A visiting cousin muttered: “I don’t know why anyone would want to grow all this stuff when you can just go to the store and buy it!” He’s not alone since many people don’t like to get dirty or slog around in the cold, rain or muggy weather doing “gardening things”. Even during the Great Wars, it took a lot of government propaganda to get people on board with the necessity to be responsible for raising their own food so that commercial farms could concentrate on the war effort.
Take a look at this map of “local growers” from Safeway grocers and notice how few of those resources are located near Maryland. Add the cost of trucking that produce from the Pacific Coast, the Southwest and Gulf to bringing those things to our local store.
Now factor in the vagaries of climate which seems to be topsy-turvy these days. Here’s a headline from May 12, 2014 out of Denver local news:
“Colorado farmers fear record low temps; overnight lows could result in millions in crop losses“
WELD COUNTY, Colo. – A prolonged cold snap overnight Monday into Tuesday could result in millions of dollars in crop losses along Colorado’s Front Range and Eastern Plains. Depending on how cold it gets, consumers could be paying a whole lot more for produce this summer.
That’s because many young plants are already above ground and could freeze and die Tuesday morning.Dave Petrocco is a third generation farmer in the Brighton and LaSalle areas, and he knows vegetables.”We grow green beans, turnip greens, mustard greens, collard greens. We also grow green and red romaine lettuce, spinach, onions,” said Petrocco.
Then, here’s an excerpt out of an April 2014 article from NPR (Hotlink provided below):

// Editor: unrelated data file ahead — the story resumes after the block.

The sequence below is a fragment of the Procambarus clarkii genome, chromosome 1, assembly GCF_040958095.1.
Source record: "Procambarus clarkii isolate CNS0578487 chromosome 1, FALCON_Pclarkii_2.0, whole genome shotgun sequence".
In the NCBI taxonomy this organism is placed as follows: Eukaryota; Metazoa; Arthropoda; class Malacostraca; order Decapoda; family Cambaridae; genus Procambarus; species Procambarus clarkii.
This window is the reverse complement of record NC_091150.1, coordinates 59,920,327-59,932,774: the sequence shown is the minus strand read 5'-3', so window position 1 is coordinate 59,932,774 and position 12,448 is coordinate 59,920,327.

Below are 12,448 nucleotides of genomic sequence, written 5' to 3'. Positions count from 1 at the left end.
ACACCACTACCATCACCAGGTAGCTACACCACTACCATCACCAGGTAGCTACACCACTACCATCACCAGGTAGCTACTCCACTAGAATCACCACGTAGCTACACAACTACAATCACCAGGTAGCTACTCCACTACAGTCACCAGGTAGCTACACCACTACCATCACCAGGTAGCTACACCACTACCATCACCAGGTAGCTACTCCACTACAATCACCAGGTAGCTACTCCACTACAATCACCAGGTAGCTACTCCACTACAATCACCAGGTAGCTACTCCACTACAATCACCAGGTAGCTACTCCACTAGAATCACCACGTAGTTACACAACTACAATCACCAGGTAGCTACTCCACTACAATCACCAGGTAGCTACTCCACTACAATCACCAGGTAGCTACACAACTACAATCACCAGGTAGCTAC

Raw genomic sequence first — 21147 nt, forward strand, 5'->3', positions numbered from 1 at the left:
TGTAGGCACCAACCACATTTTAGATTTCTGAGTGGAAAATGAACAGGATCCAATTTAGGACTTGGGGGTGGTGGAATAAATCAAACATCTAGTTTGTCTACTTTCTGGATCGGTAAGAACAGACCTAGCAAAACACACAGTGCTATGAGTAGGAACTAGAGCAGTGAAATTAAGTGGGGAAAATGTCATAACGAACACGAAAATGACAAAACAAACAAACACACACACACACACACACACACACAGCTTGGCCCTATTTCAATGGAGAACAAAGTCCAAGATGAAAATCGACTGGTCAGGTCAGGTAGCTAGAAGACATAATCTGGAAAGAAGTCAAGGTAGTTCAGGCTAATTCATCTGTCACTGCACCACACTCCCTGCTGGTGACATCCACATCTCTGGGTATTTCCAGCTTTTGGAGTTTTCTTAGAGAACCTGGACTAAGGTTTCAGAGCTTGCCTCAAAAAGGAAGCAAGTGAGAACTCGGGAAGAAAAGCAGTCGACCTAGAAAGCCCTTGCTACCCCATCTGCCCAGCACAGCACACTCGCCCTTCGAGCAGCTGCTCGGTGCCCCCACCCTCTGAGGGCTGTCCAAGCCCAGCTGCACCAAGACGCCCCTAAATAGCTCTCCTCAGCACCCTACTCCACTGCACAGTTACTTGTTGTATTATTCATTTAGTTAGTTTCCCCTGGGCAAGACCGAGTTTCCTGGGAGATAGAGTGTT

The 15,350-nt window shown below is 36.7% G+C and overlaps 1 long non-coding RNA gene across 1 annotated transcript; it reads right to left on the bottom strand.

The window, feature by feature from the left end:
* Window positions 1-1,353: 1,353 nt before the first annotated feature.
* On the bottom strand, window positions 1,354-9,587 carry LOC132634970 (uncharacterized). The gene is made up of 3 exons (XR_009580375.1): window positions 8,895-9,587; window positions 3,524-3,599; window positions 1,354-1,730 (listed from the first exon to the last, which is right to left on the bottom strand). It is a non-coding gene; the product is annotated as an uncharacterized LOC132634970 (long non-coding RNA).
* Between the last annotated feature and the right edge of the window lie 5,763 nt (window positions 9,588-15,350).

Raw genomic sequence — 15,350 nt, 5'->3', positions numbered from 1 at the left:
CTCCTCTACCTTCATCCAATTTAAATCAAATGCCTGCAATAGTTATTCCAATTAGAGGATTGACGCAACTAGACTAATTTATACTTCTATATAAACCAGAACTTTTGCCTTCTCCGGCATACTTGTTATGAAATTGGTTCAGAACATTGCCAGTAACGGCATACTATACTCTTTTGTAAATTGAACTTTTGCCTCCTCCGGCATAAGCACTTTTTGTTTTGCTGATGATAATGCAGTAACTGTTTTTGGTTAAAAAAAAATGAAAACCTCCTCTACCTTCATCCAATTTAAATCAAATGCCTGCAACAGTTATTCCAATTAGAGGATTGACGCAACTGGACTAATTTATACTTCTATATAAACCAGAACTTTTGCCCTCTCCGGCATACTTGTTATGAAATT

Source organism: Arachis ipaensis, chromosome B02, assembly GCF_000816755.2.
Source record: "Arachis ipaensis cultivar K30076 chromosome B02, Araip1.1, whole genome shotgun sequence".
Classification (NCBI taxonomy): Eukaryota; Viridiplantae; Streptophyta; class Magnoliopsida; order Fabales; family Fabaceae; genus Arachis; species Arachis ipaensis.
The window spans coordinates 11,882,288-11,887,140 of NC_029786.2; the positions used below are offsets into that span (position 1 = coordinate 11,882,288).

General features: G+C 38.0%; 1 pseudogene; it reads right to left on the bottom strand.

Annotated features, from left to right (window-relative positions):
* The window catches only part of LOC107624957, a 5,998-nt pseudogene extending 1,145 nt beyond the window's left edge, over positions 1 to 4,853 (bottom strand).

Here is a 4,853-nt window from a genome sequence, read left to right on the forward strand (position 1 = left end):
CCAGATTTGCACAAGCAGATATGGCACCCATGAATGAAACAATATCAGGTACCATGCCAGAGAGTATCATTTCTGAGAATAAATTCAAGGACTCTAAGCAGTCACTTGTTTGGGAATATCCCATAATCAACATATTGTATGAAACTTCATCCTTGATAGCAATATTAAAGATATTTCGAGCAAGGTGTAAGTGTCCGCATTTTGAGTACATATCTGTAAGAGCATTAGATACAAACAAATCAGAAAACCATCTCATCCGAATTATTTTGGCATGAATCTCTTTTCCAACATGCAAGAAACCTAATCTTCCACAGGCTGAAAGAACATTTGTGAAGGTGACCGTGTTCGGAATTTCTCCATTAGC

“California’s Drought Ripples Through Businesses, Then To Schools”
Cannon Michael runs an 11,000-acre farm in California’s Central Valley. His family has been farming in the state for six generations. Michael’s multimillion-dollar operation usually provides a wealth of crops including tomatoes, onions and melons. But recently, he’s pretty pessimistic about work.
“It is going to be a year that’s probably, at best, maybe break even. Or maybe lose some money,”
Michael says about one-fifth of the land will lie fallow this year. So come harvest season, he won’t be able to hire as many people to work the fields. The reason that Michael and farmers all around the valley are cutting back is California’s severe and ongoing drought.
“Without surface water, it’s all a big strain, and people are finding whatever means they can to survive,” he says.
Running On Empty
Nearly half of the country’s fruits, nuts and vegetables come from California, a state that is drying up. According to the U.S. Drought Monitor, the entire state is considered “abnormally dry,” and two-thirds of California is in “extreme” to “exceptional” drought conditions.
It seems to me that anyone who pooh-poohs knowing how to grow your own produce and preserve it while being faced with rising prices and stagnant incomes may be whistling a different tune in the future.